Food is Big at The Southern Ground Music & Food Festival

Staff Writer
Food is as much of a focus as music at the two day event

Southern Ground

Food is good and plentiful at the Southern Ground Music & Food Festival.

Typically when you think about going to a music festival, you are not really expecting anything good to eat. Most of these events are filled with booths of fried food, greasy burgers and corn dogs and sometimes even high calorie desserts like elephant ears. Southern rocker Zac Brown is not only a talented musician, but he also is a foodie and restaurateur. Lucky for those who attend his Southern Ground Music & Food Festival, you can expect not only good quality food, but lots of it. This is in most part due to his executive chef Rusty Hamlin who works hard to ensure that there is a thoughtful and delicious food lineup. Ultimately he wants the food to be as much as a draw as the musicians are for the event.

The two-day festival which kicks off Saturday, October 19, is packed with some big culinary names. Charleston chefs Craig Deihl (Cypress) and pastry chef Claire Chapman (Peninsula Grill) pair nightly with Hamlin, and with visiting chefs Kelly Linton (Top Chef alum) and RJ Cooper (a James Beard Foundation winner) to serve a three course meal to those who purchase the Stage Box ticket. The menu will feature items like Deihl's renowned charcuterie, chicken fried quail and Anson Mills grits, fish stew, braised pork cheeks and deviled Geechie crabs.

For those whose tickets are for the field, you can still get a taste of some amazing culinary talent from the dozen plus vendors. Some are old favorites of the event including Hamlin's own 54 ft. food truck "Cookie" where he serves his popular Cajun jambalaya and brisket barbacoa or Fiery Ron's Home Team BBQ that has over eight items from their normal menu for patrons to select from.  Hamlin also selected some new places to be a part of the Festival including Langdon's Restaurant & Wine Bar, Bon Bahn Mi and Roti Rolls. Menus feature items like a fried oyster roll with red cabbage slaw and citrus aioli, Southeast Asian flatbread wraps and hormone free house ground burgers with pimento cheese or fig and bacon jam. There is no playing around with the food.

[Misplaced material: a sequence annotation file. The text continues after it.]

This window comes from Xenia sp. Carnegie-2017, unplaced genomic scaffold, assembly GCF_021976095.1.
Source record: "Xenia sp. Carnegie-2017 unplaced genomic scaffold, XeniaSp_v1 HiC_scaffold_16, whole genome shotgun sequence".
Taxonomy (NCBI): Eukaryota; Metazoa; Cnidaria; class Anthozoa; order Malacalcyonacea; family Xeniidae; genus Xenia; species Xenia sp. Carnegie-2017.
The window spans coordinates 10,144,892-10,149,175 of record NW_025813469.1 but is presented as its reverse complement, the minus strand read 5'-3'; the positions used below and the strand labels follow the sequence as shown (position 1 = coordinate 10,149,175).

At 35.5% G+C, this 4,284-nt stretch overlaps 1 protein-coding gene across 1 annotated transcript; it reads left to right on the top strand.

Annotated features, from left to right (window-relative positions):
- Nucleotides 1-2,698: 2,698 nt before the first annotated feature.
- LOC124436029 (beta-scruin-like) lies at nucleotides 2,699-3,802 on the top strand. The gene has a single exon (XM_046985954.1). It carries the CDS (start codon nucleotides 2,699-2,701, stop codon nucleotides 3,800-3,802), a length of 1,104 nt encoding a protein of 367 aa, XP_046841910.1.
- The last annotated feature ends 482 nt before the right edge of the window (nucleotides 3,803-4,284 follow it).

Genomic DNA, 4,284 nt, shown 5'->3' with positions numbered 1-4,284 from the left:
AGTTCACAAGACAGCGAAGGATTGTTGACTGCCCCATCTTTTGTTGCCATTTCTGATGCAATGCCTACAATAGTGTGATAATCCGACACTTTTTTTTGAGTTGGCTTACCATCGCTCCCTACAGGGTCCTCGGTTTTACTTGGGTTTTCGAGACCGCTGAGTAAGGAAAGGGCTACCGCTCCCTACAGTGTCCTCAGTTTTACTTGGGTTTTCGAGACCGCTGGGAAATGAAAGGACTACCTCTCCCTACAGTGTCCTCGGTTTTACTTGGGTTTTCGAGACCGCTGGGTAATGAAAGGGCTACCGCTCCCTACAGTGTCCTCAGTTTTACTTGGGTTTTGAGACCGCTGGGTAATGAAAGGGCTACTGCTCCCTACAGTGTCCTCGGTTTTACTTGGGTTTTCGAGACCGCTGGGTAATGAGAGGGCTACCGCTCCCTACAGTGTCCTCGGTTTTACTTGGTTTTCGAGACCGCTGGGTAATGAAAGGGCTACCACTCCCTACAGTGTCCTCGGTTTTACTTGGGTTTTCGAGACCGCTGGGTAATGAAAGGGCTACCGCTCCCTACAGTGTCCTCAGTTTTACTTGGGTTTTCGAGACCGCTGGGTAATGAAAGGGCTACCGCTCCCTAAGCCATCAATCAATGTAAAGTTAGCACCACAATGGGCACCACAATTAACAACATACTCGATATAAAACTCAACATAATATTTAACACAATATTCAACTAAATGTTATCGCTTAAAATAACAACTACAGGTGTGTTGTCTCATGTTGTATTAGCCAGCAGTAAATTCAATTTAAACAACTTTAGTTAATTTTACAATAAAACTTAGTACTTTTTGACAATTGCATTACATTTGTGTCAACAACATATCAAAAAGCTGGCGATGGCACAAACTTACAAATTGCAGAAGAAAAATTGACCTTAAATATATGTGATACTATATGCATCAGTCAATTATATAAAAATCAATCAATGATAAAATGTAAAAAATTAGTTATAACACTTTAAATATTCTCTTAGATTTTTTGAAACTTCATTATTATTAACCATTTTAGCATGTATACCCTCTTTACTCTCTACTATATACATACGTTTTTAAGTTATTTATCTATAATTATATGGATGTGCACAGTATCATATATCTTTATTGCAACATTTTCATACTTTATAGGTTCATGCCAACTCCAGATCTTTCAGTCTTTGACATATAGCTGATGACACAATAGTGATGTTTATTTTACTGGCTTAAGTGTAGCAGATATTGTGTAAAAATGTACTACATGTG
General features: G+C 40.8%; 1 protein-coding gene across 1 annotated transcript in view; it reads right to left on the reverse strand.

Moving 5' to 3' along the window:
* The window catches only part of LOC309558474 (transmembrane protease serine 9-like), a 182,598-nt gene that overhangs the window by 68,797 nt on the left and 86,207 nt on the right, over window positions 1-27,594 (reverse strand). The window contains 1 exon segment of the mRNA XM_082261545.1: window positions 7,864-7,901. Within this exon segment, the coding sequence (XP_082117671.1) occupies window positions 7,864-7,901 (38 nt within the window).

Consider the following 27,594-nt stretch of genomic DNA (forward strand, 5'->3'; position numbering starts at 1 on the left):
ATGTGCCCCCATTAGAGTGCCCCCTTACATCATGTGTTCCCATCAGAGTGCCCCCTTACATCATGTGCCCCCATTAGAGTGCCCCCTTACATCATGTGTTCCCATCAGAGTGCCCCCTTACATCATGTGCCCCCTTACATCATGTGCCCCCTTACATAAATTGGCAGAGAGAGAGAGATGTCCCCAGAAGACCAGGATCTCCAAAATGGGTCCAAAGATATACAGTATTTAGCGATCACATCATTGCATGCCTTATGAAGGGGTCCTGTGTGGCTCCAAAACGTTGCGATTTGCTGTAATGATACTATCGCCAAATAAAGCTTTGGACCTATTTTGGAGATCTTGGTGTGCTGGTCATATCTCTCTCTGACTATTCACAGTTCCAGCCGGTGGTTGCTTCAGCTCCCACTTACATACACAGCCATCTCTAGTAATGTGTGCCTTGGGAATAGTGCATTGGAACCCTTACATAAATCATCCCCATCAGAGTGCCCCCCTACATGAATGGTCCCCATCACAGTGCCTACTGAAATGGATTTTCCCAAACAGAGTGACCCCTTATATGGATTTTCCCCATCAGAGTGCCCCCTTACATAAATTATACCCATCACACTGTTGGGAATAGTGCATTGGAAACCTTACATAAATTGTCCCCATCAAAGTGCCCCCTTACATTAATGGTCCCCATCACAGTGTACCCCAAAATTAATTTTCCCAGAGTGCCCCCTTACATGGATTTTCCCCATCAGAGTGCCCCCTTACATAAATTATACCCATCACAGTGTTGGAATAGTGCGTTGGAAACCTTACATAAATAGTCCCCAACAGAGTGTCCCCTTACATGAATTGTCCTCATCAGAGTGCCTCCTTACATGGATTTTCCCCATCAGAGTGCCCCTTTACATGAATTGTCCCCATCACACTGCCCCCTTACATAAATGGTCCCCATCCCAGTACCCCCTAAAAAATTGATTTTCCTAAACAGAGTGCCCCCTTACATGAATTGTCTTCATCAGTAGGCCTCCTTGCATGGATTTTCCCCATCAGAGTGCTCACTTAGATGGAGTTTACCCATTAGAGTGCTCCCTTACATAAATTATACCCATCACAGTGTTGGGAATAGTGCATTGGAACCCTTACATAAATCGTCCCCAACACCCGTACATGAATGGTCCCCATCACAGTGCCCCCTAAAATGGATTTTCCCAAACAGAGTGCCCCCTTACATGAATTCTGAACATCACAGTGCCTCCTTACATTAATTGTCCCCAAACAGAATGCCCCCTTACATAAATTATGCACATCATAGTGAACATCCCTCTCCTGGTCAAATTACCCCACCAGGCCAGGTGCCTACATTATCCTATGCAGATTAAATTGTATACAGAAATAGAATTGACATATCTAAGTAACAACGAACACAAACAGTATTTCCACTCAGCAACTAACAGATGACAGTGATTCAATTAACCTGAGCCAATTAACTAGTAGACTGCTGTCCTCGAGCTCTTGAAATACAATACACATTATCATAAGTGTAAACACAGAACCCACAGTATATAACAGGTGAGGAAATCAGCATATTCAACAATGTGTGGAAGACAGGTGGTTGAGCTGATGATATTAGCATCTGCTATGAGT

Another cool food fact is that the crew at Southern Ground strive to use local products from area farms and farmers. "We love it because Charleston is having a second growing season and there is a lot of great product available," stated Hamlin. They purchase most of their product from Limehouse Produce and request that what they purchase comes from the local farms first. "About 80 percent of what is served at the event is local."

Then there is the massive culinary army that is needed to put on this event. To feed the 250 people on stage, it takes two sous chefs, 10 chef assistants and the about 65 service staff. That does not include the 80 others that help Hamlin with his other areas onsite.

Last there is sheer volume of products used. Pitmaster Aaron Siegel of Home Team BBQ and his team come out in full force and take weeks to plan what they will do. They are the largest operation onsite aside from Hamlin with a team of 30 to manage it all. When asked what was ordered to serve at the event, the numbers are impressive—3000 lbs. of pork butts, 1300 lbs. of brisket, 500 lbs. of wings, 300 lbs. of chicken halves and 600 lbs. of collards and bakes beans. Now that is some food.

For those fans wanting to eat what Zac Brown would eat, they can head to the Southern Ground Social Club and order things like Zac's Pork ‘n Greens,  Georgia Clay Moo (smoked beef tenderloin), Sic 'me on a Chicken and more.

So bring your wallet and appetite and get ready to not only be blown away by the music but also by the food. It’s some of the best you will find at any music festival in the country.

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